Burakumin (部落民), meaning literally people of hamlet, are historically considered the descendants of the outcast’s eta or hinin who were considered impure due to the profession undertaken by them such as tanners, cemetery attenders, gypsies, etc., during the Tokugawa Period, which was marked by a rigid status system based off of the Medieval system of Japan which comprised of 5 classes (the bottom of which were the ‘outcasts’, eta and hinin) and the government regulation of the lives of the outcasts. The impurity was considered to be hereditary and therefore these groups were ostracized to the point where they were not allowed to leave the community of their birth. Because of this so called “impurity”, they were segregated to certain places where they could be regulated. These places came to be known as Buraku, or in other words, slums. The segregation was encouraged by the authorities as a means of government control and was given authority by religious sanction, essentially existing as ‘Legislated Racism’. In Japan during this period, Buddhism and Shintoism were most prevalent and had taken a very rigid structure especially in the upper sections of society, giving the caste discrimination a religious sanction. Past writings and historical records state instances of the eta temples being segregated while not being allowed to visit other religious sites. Judicial sanctions and verdicts against the outcastes further cemented their legal status. In an infamous 1859 court case a Magistrate declared that “eta are worth 1/7th of an ordinary person” [ii]; while in the Clong Thongs Riot in 1843 between peasants and kawata (another outcast group) the verdict disproportionately punished the kawata, meting out harsher punishments ranging from flogging to beheading.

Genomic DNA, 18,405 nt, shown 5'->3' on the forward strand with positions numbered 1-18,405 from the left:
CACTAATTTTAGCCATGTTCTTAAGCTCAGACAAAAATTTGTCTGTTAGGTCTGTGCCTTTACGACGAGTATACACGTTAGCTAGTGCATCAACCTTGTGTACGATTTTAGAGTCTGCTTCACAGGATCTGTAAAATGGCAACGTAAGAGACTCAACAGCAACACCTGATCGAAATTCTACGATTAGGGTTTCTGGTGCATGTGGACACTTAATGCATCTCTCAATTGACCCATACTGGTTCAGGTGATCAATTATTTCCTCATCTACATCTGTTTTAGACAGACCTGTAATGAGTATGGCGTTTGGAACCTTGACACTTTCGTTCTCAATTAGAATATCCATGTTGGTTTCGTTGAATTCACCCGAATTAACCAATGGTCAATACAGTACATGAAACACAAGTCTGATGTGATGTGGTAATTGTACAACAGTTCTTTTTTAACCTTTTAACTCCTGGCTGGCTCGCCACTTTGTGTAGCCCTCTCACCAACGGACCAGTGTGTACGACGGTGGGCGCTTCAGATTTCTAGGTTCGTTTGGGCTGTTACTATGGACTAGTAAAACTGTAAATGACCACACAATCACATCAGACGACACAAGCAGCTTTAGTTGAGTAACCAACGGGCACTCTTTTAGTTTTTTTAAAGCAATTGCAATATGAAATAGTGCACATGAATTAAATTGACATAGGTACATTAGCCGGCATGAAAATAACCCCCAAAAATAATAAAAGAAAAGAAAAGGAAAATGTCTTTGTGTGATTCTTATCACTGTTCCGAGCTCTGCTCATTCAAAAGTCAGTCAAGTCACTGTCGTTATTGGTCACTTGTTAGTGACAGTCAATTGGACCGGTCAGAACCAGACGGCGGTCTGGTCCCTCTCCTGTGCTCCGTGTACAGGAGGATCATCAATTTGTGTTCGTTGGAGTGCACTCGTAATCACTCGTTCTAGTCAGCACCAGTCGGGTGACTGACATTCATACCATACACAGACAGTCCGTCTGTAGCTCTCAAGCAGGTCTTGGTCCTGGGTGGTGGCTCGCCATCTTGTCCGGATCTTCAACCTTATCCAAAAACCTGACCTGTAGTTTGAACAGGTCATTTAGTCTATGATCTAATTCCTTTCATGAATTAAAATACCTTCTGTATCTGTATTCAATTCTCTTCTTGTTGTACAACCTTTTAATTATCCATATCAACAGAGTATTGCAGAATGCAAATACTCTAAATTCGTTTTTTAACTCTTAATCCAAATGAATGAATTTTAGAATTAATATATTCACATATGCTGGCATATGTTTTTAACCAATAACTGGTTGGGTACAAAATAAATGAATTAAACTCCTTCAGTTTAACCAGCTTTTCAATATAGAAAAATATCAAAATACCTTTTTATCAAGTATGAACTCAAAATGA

Although, the Meiji Government’s Emancipation Edict (解放令 – kaihorei) in 1871 which abolished the identification of Eta, specifically addressed the legal status of the Eta, the abolishment of the identification of outcasts was not really rooted in any Human Rights theory or was not encouraged by ideals of equality. As stated by Frank Upham, “legal emancipation meant little”, comparing the status of burakumin to the abolishment of slavery in the USA. The 1871 Edict merely abolished the legal status and sanctions against eta/hinin, it did not outlaw or proscribe discrimination per se, implying that the government took a passive approach to legal emancipation. Due to the context of Westernization during the Meiji Reforms, it is disputed that the Government at the point considered the emancipation order as an imposition from the western countries. This meant that the change in the legal status of the eta was not followed up by any support by the government which led to riots and lynching against the former eta known as anti-kaihorei riots. Instances of 4 former eta being killed, and 25 homes being burned for trying to buy alcohol in Okayama and the deprivation of exclusive rights over professions traditionally carried out by eta and hinin meant that they were unprotected both economically and socially. This was further fueled by the legal requirement of former eta to be registered as “new citizens” or shinshimin, which allowed state records to distinguish the eta ancestry, perpetuating a social discrimination which continued to the modern era. The combination of legal emancipation without protection against discrimination and the passive policies of the government regarding social discrimination meant all traditional religious rights which the eta had with respect to their professions and social status were dissolved, forming what historian Kiyoshi Inoue stated as the “holy trinity of buraku discrimination”. There was no possible legal recourse against discrimination either in traditional law or in the modern ones, which explains the lack of cases in Japanese Courts in the Meiji Era, marking the shift towards an ‘Unlegislated Racism’. As a result, the eta were essentially ostracized to the sites of former eta villages which became the Buraku settlements.